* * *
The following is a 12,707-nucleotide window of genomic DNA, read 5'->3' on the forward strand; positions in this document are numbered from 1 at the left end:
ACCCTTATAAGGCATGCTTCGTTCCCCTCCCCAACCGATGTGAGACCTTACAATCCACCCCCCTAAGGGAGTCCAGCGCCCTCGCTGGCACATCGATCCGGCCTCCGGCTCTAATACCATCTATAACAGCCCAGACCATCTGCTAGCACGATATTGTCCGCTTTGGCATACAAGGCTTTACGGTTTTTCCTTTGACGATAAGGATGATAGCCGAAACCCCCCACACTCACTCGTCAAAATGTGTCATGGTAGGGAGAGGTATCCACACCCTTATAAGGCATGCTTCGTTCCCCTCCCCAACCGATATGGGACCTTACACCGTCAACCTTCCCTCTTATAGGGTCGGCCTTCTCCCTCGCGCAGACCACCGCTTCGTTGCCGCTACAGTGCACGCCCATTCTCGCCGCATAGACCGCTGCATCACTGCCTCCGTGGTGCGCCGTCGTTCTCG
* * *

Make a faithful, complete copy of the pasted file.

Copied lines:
The following is a 12,707-nucleotide window of genomic DNA, read 5'->3' on the forward strand; positions in this document are numbered from 1 at the left end:
ACCCTTATAAGGCATGCTTCGTTCCCCTCCCCAACCGATGTGAGACCTTACAATCCACCCCCCTAAGGGAGTCCAGCGCCCTCGCTGGCACATCGATCCGGCCTCCGGCTCTAATACCATCTATAACAGCCCAGACCATCTGCTAGCACGATATTGTCCGCTTTGGCATACAAGGCTTTACGGTTTTTCCTTTGACGATAAGGATGATAGCCGAAACCCCCCACACTCACTCGTCAAAATGTGTCATGGTAGGGAGAGGTATCCACACCCTTATAAGGCATGCTTCGTTCCCCTCCCCAACCGATATGGGACCTTACACCGTCAACCTTCCCTCTTATAGGGTCGGCCTTCTCCCTCGCGCAGACCACCGCTTCGTTGCCGCTACAGTGCACGCCCATTCTCGCCGCATAGACCGCTGCATCACTGCCTCCGTGGTGCGCCGTCGTTCTCG